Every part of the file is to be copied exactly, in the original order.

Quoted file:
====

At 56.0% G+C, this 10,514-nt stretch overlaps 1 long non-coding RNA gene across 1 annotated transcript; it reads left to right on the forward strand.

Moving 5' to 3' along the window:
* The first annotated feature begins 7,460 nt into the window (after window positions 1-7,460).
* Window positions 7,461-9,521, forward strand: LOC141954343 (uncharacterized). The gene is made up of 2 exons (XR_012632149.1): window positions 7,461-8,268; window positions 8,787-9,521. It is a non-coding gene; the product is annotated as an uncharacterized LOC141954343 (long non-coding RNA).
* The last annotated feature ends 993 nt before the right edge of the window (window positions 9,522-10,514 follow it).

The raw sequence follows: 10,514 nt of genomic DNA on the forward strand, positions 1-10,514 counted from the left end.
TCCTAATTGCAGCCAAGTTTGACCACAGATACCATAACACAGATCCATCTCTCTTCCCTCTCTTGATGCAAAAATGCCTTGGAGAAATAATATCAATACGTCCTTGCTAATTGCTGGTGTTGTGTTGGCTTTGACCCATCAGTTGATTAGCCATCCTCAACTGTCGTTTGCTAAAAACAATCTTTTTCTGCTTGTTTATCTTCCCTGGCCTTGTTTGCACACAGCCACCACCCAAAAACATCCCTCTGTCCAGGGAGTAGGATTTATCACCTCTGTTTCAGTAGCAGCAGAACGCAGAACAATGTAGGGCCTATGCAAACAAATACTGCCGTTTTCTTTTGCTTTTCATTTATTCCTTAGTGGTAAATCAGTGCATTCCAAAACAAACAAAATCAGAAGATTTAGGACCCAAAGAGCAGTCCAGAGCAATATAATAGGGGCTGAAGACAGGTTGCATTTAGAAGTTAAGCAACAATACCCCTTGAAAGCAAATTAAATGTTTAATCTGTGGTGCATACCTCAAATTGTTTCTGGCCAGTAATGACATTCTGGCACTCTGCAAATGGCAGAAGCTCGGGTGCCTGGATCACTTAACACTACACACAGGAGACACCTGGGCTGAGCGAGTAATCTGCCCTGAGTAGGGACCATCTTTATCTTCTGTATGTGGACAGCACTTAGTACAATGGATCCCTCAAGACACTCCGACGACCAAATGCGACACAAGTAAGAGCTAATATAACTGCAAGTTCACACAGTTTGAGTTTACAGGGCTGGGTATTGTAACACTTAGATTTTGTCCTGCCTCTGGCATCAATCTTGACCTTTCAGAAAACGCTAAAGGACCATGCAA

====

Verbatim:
At 56.0% G+C, this 10,514-nt stretch overlaps 1 long non-coding RNA gene across 1 annotated transcript; it reads left to right on the forward strand.

Moving 5' to 3' along the window:
* The first annotated feature begins 7,460 nt into the window (after window positions 1-7,460).
* Window positions 7,461-9,521, forward strand: LOC141954343 (uncharacterized). The gene is made up of 2 exons (XR_012632149.1): window positions 7,461-8,268; window positions 8,787-9,521. It is a non-coding gene; the product is annotated as an uncharacterized LOC141954343 (long non-coding RNA).
* The last annotated feature ends 993 nt before the right edge of the window (window positions 9,522-10,514 follow it).

The raw sequence follows: 10,514 nt of genomic DNA on the forward strand, positions 1-10,514 counted from the left end.
TCCTAATTGCAGCCAAGTTTGACCACAGATACCATAACACAGATCCATCTCTCTTCCCTCTCTTGATGCAAAAATGCCTTGGAGAAATAATATCAATACGTCCTTGCTAATTGCTGGTGTTGTGTTGGCTTTGACCCATCAGTTGATTAGCCATCCTCAACTGTCGTTTGCTAAAAACAATCTTTTTCTGCTTGTTTATCTTCCCTGGCCTTGTTTGCACACAGCCACCACCCAAAAACATCCCTCTGTCCAGGGAGTAGGATTTATCACCTCTGTTTCAGTAGCAGCAGAACGCAGAACAATGTAGGGCCTATGCAAACAAATACTGCCGTTTTCTTTTGCTTTTCATTTATTCCTTAGTGGTAAATCAGTGCATTCCAAAACAAACAAAATCAGAAGATTTAGGACCCAAAGAGCAGTCCAGAGCAATATAATAGGGGCTGAAGACAGGTTGCATTTAGAAGTTAAGCAACAATACCCCTTGAAAGCAAATTAAATGTTTAATCTGTGGTGCATACCTCAAATTGTTTCTGGCCAGTAATGACATTCTGGCACTCTGCAAATGGCAGAAGCTCGGGTGCCTGGATCACTTAACACTACACACAGGAGACACCTGGGCTGAGCGAGTAATCTGCCCTGAGTAGGGACCATCTTTATCTTCTGTATGTGGACAGCACTTAGTACAATGGATCCCTCAAGACACTCCGACGACCAAATGCGACACAAGTAAGAGCTAATATAACTGCAAGTTCACACAGTTTGAGTTTACAGGGCTGGGTATTGTAACACTTAGATTTTGTCCTGCCTCTGGCATCAATCTTGACCTTTCAGAAAACGCTAAAGGACCATGCAA